Manics in Germany, 3/11/2002 by James Furner
Inside it’s a different matter, for the venue is a theatre on Goethestrasse. The stage is covered with a brown carpet and strange symmetrical gold-painted sculpture models oversee all parts of the circular arena. With only one leg one cannot blame them for not dancing. The Two-Legged Ones know who they are.
Rudeness is unbecoming so I won’t dwell too long on Readymade, the local support act. They mention in the course of their set that due to all the people driving driving driving on the Autobahn they only arrived 20 minutes ago but for all I care the traffic could have been worse. Politely then, they sing in English and their catchiest song is called „the day we killed love“ from the new album The Feeling Modified.
Shortly after nine on come James (suited in black), Nicky (suited in red), a baseball cap (Seaned) and a keyboardist obscured from view due to our intimacy with the right speaker. Playing is Bowie’s „Speed of Life“ and speed is the word as they launch into Motorcycle Emptiness. On record Motorcycle Emptiness is just as orchestral and puffed-up as A Design for Life, but whilst A Design for Life is still given a serene, shades for Nicky end of the set dignity Motorcycle Emptiness is gruffed out. The first part of the set is solid rather than outstanding but for this we have Tsunami and You Stole the Sun from my Heart out of the way. Unfortunately There by the Grace of God was so short and its performance so unremarkable that I almost forgot it. What happened to Masses against the Classes?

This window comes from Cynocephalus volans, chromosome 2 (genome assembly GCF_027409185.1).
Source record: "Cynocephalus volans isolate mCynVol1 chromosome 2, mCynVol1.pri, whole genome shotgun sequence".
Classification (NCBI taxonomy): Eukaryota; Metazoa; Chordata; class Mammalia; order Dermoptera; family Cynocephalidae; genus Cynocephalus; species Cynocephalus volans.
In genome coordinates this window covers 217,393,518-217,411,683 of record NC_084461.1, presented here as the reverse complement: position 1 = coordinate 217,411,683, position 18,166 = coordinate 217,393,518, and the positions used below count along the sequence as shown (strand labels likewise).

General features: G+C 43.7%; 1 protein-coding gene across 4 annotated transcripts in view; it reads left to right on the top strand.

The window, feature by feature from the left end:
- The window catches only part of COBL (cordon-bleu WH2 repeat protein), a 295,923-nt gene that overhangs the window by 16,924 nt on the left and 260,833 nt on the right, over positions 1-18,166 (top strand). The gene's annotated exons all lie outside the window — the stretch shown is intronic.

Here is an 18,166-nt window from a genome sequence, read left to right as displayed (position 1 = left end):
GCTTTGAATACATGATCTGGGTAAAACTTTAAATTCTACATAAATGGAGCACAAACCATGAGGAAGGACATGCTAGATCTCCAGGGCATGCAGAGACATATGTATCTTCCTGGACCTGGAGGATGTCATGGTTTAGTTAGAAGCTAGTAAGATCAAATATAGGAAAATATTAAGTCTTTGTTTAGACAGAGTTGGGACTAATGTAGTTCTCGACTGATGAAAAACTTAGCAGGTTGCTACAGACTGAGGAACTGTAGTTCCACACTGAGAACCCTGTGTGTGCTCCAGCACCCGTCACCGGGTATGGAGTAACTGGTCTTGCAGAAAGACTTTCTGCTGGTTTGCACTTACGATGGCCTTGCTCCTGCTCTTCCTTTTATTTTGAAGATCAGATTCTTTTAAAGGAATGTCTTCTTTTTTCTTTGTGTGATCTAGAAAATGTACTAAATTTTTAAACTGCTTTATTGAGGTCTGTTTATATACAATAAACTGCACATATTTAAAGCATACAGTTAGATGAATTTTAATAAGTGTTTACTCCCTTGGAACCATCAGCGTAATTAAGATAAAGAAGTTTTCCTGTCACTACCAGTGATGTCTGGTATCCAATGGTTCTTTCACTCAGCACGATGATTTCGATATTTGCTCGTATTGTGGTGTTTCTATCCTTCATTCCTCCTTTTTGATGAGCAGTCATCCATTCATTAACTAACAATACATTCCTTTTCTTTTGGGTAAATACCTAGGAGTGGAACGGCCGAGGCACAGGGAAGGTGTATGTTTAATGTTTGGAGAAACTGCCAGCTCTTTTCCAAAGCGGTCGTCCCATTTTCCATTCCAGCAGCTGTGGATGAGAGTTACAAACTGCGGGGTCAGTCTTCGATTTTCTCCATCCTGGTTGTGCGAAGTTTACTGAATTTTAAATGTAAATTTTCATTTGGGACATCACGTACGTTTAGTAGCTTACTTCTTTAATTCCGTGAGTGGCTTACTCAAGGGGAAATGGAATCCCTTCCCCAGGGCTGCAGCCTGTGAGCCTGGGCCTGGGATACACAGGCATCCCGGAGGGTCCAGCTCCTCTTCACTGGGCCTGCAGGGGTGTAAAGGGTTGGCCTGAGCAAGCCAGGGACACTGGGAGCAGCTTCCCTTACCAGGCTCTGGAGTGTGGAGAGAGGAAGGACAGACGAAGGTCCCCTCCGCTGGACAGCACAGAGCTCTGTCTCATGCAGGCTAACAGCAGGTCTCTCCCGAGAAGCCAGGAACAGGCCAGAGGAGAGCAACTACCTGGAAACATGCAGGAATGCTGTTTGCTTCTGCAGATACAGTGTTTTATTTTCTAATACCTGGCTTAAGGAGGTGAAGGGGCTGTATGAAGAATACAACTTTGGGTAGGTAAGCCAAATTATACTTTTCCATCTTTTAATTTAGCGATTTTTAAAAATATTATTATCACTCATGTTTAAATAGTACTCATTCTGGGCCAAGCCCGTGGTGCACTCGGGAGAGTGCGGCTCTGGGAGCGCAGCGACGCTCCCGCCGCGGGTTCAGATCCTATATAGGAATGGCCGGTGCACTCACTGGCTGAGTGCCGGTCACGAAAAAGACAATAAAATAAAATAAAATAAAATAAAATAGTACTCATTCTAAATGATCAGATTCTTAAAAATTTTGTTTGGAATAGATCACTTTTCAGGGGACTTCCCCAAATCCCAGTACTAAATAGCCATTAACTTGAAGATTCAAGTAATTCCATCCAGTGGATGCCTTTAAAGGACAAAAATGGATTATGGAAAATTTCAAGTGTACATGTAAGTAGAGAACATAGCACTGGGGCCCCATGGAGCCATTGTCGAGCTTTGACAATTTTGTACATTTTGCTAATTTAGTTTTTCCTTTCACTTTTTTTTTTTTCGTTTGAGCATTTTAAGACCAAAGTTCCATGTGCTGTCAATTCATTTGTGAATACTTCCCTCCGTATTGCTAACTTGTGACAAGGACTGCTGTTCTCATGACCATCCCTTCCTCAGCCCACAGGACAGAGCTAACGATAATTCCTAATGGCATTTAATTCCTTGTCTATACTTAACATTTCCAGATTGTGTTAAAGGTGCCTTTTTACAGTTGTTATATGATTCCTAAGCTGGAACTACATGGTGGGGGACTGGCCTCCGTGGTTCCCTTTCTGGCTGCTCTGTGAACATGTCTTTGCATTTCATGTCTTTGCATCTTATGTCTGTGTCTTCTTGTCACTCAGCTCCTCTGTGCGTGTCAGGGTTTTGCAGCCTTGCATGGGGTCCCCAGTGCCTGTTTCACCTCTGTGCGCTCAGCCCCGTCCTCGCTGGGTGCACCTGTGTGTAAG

However, this is just about the only set list complaint to be made. Revol snarls and Faster has all and more of the ferocity of the recording. It’s no accident that, played one after the other, they form one of the best parts of the gig, since James often either can’t or won’t draw out words to their full length and this is obligatory when they are piled so densely one on top of the other. The downside is that I can’t imagine anyone understanding any more of the lyrics than they already knew. The exception to this staccato treatment is Suicide is Painless, the song which James enthuses with most emotion. Together with Little Baby Nothing it takes the place of the acoustic interludes of the past. The other great surprise was playing 3 angry songs from Gold Against the Soul and only one from Know your Enemy. A piercing Slash n Burn later made it clear that the enemy, far from being forgotten, remains as loathsome as ever.
Banter with the crowd wasn’t a great success. Tonight this was James‘ sole responsibility, for Nicky – looking a bit full in the face as my German friend kindly put it – didn’t say anything, poetic or otherwise. Suicide is Painless is introduced as a „pretty fucking weird song“ that’s „liked by Germans a lot“ which „makes you pretty fucking weird“. Hmm. As if Motown Junk and the others were thoroughly normal. Must be meant as a compliment then. Of course, it’s possible that the crowd of about 1,500 in a venue holding 2,000 with their reserved response to the songs didn’t do enough to provoke the band into something more. (Before you think it, not necessary German behaviour, crowds on the recent Tocotronic tour went satisfyingly berserk.) It’s tempting to explain the lack of movement by the fact that the crowd were actually quite old. But even (especially?) the old can trade remarks and the only attempt at that was a request for The Everlasting.
Set list (roughly) – motorcycle emptiness, you stole the sun
from my heart, there by the grace of god, everything must go, from despair
to where, tsunami, kevin carter, ocean spray, revol, faster, life becoming
a landslide, motown junk, little baby nothing, suicide is painless,
roses in the hospital, slash n burn, you love us, the everlasting, a
design for life, if you tolerate this your children will be next